The Lemkin Institute for Genocide Prevention released a statement this week, expressing its outrage at Azerbaijan for its blatant disregard for the binding International Court of Justice (ICJ) decision on provisional measures issued on February 22, 2023, which ordered Azerbaijan to ensure free movement of goods and people through the Lachin Corridor.
The group’s statement follows:
Azerbaijan has failed to comply with this order despite the fact that it has accepted ICJ jurisdiction in the 2021 case on the Application of the International Convention on the Elimination of All Forms of Racial Discrimination (Armenia v. Azerbaijan) and it has been a party to the Convention on the Elimination of All Forms of Racial Discrimination since 1996. The Lemkin Institute is equally concerned with the lack of support from the international community in enforcing ICJ’s decisions with viable mechanisms. The voluntary nature of international law renders it inept when a state decides not to implement the decisions of international tribunals. The Lemkin Institute strongly advocates for more forceful vehicles to implement those decisions and believes it is in the interest of all states to do so.
On February 22nd, the ICJ issued a decision stating that Azerbaijan shall “take all measures at its disposal to ensure unimpeded movement of persons, vehicles and cargo along the Lachin Corridor in both directions.” The February 22nd decision comes after the ICJ issued provisional measures in that same case, on December 7, 2021, ordering Azerbaijan to “protect from violence and bodily harm all persons captured in relation to the 2020 Conflict who remain in detention, and ensure their security and equality before the law; take all necessary measures to prevent the incitement and promotion of racial hatred and discrimination, including by its officials and public institutions, targeted at persons of Armenian national or ethnic origin; and take all necessary measures to prevent and punish acts of vandalism and desecration affecting Armenian cultural heritage, including but not limited to churches and other places of worship, monuments, landmarks, cemeteries and artefacts.”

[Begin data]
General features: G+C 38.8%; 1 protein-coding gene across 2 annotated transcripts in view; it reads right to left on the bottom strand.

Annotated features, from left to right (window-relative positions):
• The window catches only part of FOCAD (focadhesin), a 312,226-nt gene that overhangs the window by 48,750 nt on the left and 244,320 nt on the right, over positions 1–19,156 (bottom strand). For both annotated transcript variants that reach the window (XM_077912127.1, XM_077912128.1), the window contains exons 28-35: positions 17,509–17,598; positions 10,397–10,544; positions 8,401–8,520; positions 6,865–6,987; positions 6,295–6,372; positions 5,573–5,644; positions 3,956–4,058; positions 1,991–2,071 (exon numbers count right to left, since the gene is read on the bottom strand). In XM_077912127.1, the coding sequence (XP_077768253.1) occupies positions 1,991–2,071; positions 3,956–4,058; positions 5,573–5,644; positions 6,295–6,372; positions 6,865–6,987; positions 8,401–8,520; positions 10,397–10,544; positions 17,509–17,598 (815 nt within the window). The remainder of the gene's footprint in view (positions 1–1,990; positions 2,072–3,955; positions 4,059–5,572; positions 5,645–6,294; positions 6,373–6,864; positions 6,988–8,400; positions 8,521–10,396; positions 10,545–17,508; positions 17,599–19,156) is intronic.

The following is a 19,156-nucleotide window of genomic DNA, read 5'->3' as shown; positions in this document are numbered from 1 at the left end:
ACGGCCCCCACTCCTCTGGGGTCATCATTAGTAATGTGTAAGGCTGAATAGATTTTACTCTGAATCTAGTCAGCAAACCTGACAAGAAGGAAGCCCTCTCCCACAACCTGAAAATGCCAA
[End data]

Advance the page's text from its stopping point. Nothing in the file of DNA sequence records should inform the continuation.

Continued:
Several weeks later, Azerbaijan has not only still not complied with the Feb 22nd, 2023, order, but has also launched new military actions in addition to remaining in violation of the orders issued from December 2021 until today. The Lemkin Institute reiterates that ICJ decisions are binding on the parties in a given case, which means that any order the ICJ issues in the case of Armenia v. Azerbaijan is binding on both parties. This means that both Azerbaijan and Armenia must comply with ICJ orders in light with treaties and agreements both sides have agreed to under international law. Thus, Azerbaijan’s noncompliance with the ICJ provisional measures is a blatant violation of international law and a flagrant ignorance of Azerbaijan’s international obligations.
There have been very little efforts made by the international community to compel Azerbaijan to lift the blockade in the month since the ICJ order. The most high profile statement made was by Anders Fogh Rasmussen, the previous Secretary-General of NATO, who expressed his dismay at the ongoing blockade and warned of a “humanitarian catastrophe,” but did not offer much else. The EU international mission charged with monitoring the Lachin Corridor, which has been protested by Azerbaijan, likewise has proved incapable so far of effectively changing the situation, thus far having released only statements that they will report their findings back to Brussels. The EU’s South Caucasus envoy, Toivo Klaar, continues his shameful effort to play both sides of the issue.